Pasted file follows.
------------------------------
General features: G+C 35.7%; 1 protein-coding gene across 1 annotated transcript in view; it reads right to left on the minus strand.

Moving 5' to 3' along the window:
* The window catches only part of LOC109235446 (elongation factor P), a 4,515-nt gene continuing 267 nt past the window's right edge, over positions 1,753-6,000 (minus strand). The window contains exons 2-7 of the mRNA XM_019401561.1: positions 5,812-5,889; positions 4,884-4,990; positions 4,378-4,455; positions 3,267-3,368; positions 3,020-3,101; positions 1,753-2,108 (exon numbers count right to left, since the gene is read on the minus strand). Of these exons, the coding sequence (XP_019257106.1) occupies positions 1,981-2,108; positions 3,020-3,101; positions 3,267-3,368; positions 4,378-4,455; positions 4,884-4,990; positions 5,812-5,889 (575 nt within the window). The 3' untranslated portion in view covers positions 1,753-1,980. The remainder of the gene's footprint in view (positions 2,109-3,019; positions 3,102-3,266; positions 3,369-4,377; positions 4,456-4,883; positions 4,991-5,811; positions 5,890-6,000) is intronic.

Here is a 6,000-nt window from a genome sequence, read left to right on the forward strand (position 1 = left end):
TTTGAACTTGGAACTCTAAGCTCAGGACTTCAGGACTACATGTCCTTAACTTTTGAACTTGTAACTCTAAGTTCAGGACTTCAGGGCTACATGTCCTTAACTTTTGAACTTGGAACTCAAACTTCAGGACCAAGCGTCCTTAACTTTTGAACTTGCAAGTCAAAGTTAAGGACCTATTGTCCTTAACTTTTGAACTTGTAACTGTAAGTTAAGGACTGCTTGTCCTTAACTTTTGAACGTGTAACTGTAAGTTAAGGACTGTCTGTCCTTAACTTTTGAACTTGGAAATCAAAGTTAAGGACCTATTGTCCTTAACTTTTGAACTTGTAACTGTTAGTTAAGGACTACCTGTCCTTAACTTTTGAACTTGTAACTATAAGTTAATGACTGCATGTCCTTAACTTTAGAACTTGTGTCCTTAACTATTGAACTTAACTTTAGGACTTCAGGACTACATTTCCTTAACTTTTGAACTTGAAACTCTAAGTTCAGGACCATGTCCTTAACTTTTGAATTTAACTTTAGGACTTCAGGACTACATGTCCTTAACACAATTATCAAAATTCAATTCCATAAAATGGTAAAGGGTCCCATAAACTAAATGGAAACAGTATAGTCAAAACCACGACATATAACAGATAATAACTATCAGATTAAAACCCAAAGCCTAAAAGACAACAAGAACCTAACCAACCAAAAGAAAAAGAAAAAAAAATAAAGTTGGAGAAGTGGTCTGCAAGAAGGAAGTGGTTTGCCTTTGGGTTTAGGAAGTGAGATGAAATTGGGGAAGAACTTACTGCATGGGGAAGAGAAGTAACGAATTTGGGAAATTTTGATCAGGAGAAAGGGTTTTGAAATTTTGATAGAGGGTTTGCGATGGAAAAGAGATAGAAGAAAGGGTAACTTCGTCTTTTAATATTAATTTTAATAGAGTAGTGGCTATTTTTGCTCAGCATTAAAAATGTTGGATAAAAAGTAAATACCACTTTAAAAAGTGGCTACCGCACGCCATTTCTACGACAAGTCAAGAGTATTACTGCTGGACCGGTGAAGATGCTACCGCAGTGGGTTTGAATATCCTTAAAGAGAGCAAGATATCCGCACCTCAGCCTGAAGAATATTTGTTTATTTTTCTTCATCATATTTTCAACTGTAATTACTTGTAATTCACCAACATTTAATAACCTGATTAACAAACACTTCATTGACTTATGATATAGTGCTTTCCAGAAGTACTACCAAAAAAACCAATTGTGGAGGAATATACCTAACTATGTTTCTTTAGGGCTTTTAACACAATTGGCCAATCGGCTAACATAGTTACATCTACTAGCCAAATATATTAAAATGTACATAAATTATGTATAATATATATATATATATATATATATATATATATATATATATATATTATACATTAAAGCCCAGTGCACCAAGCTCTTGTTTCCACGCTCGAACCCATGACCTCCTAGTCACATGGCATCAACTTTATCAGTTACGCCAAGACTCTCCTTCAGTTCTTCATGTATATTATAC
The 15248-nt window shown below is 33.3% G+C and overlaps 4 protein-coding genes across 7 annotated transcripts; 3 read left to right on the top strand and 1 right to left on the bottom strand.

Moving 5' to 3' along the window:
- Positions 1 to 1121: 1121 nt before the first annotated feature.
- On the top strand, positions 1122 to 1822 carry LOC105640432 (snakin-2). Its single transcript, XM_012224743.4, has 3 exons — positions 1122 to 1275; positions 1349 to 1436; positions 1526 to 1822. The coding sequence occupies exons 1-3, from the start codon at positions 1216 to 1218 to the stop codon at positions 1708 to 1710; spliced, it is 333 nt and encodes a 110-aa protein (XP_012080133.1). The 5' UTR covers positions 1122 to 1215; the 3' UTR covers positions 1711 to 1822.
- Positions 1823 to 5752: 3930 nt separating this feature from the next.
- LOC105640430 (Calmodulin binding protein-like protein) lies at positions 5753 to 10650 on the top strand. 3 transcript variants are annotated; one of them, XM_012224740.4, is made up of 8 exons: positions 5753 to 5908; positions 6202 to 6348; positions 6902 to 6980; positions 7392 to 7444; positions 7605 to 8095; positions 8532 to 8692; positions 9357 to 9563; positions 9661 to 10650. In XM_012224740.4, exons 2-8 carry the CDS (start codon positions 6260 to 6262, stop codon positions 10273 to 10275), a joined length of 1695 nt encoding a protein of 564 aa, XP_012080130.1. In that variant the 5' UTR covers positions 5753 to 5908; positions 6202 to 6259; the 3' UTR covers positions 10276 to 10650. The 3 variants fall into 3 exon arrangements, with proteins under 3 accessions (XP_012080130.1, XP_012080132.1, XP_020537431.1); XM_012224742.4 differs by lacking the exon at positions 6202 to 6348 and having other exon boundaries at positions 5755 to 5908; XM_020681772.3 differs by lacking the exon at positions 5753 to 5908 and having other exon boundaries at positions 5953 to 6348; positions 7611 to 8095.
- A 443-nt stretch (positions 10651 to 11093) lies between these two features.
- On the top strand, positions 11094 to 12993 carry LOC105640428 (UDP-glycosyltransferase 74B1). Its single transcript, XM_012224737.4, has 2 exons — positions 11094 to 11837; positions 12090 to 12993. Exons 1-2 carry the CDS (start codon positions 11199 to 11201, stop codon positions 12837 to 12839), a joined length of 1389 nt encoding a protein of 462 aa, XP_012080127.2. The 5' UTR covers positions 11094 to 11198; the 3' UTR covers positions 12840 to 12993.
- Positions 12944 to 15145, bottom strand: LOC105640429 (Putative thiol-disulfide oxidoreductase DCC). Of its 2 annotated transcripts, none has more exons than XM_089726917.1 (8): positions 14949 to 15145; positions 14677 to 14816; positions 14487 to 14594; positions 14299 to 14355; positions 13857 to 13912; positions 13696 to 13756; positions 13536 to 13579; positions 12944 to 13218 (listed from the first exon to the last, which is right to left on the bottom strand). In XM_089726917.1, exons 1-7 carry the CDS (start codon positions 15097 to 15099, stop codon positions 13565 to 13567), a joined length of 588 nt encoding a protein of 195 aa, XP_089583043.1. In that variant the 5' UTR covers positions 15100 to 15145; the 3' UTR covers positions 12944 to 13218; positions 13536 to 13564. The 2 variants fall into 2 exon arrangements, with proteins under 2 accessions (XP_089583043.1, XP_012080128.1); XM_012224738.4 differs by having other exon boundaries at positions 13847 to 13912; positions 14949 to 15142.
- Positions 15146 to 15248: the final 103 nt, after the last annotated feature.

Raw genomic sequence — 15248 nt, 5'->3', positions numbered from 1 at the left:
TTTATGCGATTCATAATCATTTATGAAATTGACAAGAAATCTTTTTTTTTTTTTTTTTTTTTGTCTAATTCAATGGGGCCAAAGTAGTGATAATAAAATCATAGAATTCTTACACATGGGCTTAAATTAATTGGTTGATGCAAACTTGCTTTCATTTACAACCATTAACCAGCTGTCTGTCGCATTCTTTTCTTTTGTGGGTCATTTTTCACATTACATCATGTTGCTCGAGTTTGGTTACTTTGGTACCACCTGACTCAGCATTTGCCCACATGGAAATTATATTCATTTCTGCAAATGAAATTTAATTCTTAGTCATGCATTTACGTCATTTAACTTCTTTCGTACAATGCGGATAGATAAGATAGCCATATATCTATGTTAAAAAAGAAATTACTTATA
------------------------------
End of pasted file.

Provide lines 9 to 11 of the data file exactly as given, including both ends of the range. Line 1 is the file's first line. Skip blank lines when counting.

- On the top strand, positions 1122 to 1822 carry LOC105640432 (snakin-2). Its single transcript, XM_012224743.4, has 3 exons — positions 1122 to 1275; positions 1349 to 1436; positions 1526 to 1822. The coding sequence occupies exons 1-3, from the start codon at positions 1216 to 1218 to the stop codon at positions 1708 to 1710; spliced, it is 333 nt and encodes a 110-aa protein (XP_012080133.1). The 5' UTR covers positions 1122 to 1215; the 3' UTR covers positions 1711 to 1822.
- Positions 1823 to 5752: 3930 nt separating this feature from the next.
- LOC105640430 (Calmodulin binding protein-like protein) lies at positions 5753 to 10650 on the top strand. 3 transcript variants are annotated; one of them, XM_012224740.4, is made up of 8 exons: positions 5753 to 5908; positions 6202 to 6348; positions 6902 to 6980; positions 7392 to 7444; positions 7605 to 8095; positions 8532 to 8692; positions 9357 to 9563; positions 9661 to 10650. In XM_012224740.4, exons 2-8 carry the CDS (start codon positions 6260 to 6262, stop codon positions 10273 to 10275), a joined length of 1695 nt encoding a protein of 564 aa, XP_012080130.1. In that variant the 5' UTR covers positions 5753 to 5908; positions 6202 to 6259; the 3' UTR covers positions 10276 to 10650. The 3 variants fall into 3 exon arrangements, with proteins under 3 accessions (XP_012080130.1, XP_012080132.1, XP_020537431.1); XM_012224742.4 differs by lacking the exon at positions 6202 to 6348 and having other exon boundaries at positions 5755 to 5908; XM_020681772.3 differs by lacking the exon at positions 5753 to 5908 and having other exon boundaries at positions 5953 to 6348; positions 7611 to 8095.